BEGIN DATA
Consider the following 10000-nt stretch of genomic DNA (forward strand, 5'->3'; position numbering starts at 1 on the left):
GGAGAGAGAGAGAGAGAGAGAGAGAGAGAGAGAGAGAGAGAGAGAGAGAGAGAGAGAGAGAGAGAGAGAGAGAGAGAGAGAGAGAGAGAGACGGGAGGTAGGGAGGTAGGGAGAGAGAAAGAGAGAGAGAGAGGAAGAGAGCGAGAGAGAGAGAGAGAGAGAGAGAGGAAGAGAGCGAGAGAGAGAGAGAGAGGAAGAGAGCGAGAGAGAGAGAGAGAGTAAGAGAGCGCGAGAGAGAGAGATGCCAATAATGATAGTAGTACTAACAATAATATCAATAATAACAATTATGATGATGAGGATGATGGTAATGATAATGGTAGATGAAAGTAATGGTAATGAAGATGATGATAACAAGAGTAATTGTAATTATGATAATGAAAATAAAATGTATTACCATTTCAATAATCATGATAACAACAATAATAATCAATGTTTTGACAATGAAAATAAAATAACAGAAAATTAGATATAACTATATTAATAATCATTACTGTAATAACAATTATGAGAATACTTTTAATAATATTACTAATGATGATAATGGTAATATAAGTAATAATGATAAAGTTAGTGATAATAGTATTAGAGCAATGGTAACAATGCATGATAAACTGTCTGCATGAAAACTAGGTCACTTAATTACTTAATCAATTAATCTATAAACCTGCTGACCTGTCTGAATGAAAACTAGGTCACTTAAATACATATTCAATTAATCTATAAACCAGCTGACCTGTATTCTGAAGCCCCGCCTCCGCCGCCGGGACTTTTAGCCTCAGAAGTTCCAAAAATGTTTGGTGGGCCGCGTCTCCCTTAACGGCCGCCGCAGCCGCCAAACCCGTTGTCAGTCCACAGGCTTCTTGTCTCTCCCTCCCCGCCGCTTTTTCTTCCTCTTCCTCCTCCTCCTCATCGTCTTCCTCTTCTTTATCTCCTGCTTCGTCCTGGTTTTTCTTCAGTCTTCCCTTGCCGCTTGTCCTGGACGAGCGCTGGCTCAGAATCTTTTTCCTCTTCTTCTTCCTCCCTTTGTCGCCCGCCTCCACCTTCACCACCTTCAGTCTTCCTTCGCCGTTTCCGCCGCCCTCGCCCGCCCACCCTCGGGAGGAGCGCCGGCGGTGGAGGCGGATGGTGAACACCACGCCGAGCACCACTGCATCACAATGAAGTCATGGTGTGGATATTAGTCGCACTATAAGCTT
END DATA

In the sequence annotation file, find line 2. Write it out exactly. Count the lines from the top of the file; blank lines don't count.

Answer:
GGAGAGAGAGAGAGAGAGAGAGAGAGAGAGAGAGAGAGAGAGAGAGAGAGAGAGAGAGAGAGAGAGAGAGAGAGAGAGAGAGAGAGAGAGACGGGAGGTAGGGAGGTAGGGAGAGAGAAAGAGAGAGAGAGAGGAAGAGAGCGAGAGAGAGAGAGAGAGAGAGAGAGGAAGAGAGCGAGAGAGAGAGAGAGAGGAAGAGAGCGAGAGAGAGAGAGAGAGTAAGAGAGCGCGAGAGAGAGAGATGCCAATAATGATAGTAGTACTAACAATAATATCAATAATAACAATTATGATGATGAGGATGATGGTAATGATAATGGTAGATGAAAGTAATGGTAATGAAGATGATGATAACAAGAGTAATTGTAATTATGATAATGAAAATAAAATGTATTACCATTTCAATAATCATGATAACAACAATAATAATCAATGTTTTGACAATGAAAATAAAATAACAGAAAATTAGATATAACTATATTAATAATCATTACTGTAATAACAATTATGAGAATACTTTTAATAATATTACTAATGATGATAATGGTAATATAAGTAATAATGATAAAGTTAGTGATAATAGTATTAGAGCAATGGTAACAATGCATGATAAACTGTCTGCATGAAAACTAGGTCACTTAATTACTTAATCAATTAATCTATAAACCTGCTGACCTGTCTGAATGAAAACTAGGTCACTTAAATACATATTCAATTAATCTATAAACCAGCTGACCTGTATTCTGAAGCCCCGCCTCCGCCGCCGGGACTTTTAGCCTCAGAAGTTCCAAAAATGTTTGGTGGGCCGCGTCTCCCTTAACGGCCGCCGCAGCCGCCAAACCCGTTGTCAGTCCACAGGCTTCTTGTCTCTCCCTCCCCGCCGCTTTTTCTTCCTCTTCCTCCTCCTCCTCATCGTCTTCCTCTTCTTTATCTCCTGCTTCGTCCTGGTTTTTCTTCAGTCTTCCCTTGCCGCTTGTCCTGGACGAGCGCTGGCTCAGAATCTTTTTCCTCTTCTTCTTCCTCCCTTTGTCGCCCGCCTCCACCTTCACCACCTTCAGTCTTCCTTCGCCGTTTCCGCCGCCCTCGCCCGCCCACCCTCGGGAGGAGCGCCGGCGGTGGAGGCGGATGGTGAACACCACGCCGAGCACCACTGCATCACAATGAAGTCATGGTGTGGATATTAGTCGCACTATAAGCTT